Friday 23 February 2018

#MyCar2015 - Easy and hard way to get your car through its NCT

Make it easy for yourself to pass the NCT
Make it easy for yourself to pass the NCT
Eddie Cunningham

Eddie Cunningham

ESSENTIALLY you have two ways of passing the NCT.

The first is to take the straightforward route.

Bring your car to your garage, qualified mechanic or specialist outlet and get them to check it from A to Z.

They will then give you a detailed outline of the repairs they believe are warranted and an estimate of the parts and labour costs.

Garages have their hit-list of areas to examine. They have vast experience and it is in their interest that your car gets through.

Apart from the visually obvious, they know what elements are failing and what repairs are needed. They also know how to check for other critical failings.

That's their job. Sometimes a mechanic can miss something small that requires a re-test but most of the time you can be fairly confident your car will pass. And you have the fall-back of expertise if anything goes wrong.

This is not a job to entrust to anyone. Make sure you deal with a reputable company. If you don't, you run the risk of paying twice for an initial bad job - and having to take a re-test.

That's Route One. Obvious but not always taken, it seems.

Otherwise why would so many cars fail the NCT at the first attempt?

According to latest figures your car has, at best, a 50/50 chance of passing.

Are garages missing stuff? Is there a conspiracy to get you to spend twice on repairs - and pay the re-test fee?

No, garages are not missing items (certainly not enough to swell the failure rate to that extent). And No there is not a conspiracy.

But Route Two helps explain the high level of failures.

It is one many choose to take.

Basically you can run your car through the test without carrying out any repairs at all.

In effect that means you are letting the NCT do the garage's work for you because it will pick up on and identify exactly what is wrong.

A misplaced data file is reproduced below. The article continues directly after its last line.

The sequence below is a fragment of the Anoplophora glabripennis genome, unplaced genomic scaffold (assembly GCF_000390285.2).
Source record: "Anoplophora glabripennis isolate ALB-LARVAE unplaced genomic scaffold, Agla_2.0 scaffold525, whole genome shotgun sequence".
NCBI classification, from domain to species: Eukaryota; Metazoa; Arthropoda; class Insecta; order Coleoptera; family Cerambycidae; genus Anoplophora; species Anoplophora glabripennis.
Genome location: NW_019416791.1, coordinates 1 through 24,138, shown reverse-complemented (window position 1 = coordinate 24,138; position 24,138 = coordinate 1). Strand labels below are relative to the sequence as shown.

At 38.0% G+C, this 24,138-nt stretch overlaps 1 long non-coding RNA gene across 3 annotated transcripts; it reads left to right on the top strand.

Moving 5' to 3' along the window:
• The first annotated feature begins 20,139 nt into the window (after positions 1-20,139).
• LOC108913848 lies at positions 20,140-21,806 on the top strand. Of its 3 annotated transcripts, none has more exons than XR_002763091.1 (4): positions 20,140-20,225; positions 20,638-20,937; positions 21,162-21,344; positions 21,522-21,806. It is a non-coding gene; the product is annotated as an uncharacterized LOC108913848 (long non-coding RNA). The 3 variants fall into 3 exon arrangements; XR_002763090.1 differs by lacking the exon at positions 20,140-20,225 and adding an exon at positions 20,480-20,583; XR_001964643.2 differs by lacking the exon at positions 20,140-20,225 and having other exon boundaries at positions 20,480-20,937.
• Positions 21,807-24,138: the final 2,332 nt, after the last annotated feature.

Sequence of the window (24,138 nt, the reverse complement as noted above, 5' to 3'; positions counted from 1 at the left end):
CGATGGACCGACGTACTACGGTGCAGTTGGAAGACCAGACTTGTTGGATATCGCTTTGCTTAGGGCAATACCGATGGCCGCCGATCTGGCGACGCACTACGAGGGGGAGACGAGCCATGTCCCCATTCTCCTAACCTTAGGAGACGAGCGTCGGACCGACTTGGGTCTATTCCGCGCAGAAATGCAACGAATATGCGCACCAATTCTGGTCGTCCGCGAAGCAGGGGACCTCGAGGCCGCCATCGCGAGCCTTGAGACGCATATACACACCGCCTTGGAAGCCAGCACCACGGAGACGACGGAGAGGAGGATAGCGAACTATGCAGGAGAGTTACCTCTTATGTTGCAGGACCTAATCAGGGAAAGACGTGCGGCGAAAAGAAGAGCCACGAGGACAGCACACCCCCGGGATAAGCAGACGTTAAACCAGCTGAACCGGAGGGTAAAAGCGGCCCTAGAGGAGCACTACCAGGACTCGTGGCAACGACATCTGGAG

That means you save on the time a mechanic would otherwise spend surveying, assessing and diagnosing problems in advance of the test.

The strategy has worked for many owners for a long time.

Ironically, it can also mean in certain circumstances, not having to spend on elements that a garage, anxious to cover all bases and avoid a comeback, might suggest need replacement but which the NCT might pass.

This way you go to your garage with your list of NCT reasons for failure clearly outlined and pay specifically to have them remedied.

Then you pay your re-test fee (€28 if NCT equipment has to be used) and should emerge with your certificate in hand.

As you would have to pay €55 for your first test anyway, many people reckon they save a lot more than the €28 re-test fee.

So that is partly why so many fail at the first hurdle and why on paper you have a 50/50 chance of getting through.

It also explains why so many cars - in excess of 5,000 - are found to be so dangerous their owners are advised to have them towed away.

And it is one reason not to go Route Two because your car can slowly descend into danger territory.

But whichever route you take, might I suggest you adopt a sensible and safe approach.

I know money is tight in many households and I know it is expensive to meet tax, insurance and fuel costs.

But you will reduce the risk and cost of failure, and of course major work, by keeping your car in a good state of repair all-year round. It can work out less costly that way.

That is especially true for brakes, lights and suspension.

Not only will it spread costs over a longer period, and ease NCT passage, it will reduce the risk of accident or injury.

And isn't that what the NCT was designed to do in the first place?



Q SIMPLY keeping your car in good nick all the time will avert a lot of the hassle and fuss around the NCT.

Q As part of a weekly routine, for example, it only takes a few minutes for you - not a costly expert - to check on all your lights (headlights and brake lights especially), tyres, windscreen washers and wipers etc to make sure they are intact and working.

Q Check for jagged edges of metal or fractured bits of plastic around mirrors.

Q A lot of cars fail the NCT over faulty tyres. Check them for uneven wear and bulges - not alone will you fail but you will have less grip and risk a blowout.

QThe same major items continue to fail at the NCT so focus on getting them right. They are: front suspension, tyres, brake lines/hoses, brake lights and steering linkage. And remember if something is fitted to a car (like a rear wiper) the tester expects it to work.

Irish Independent

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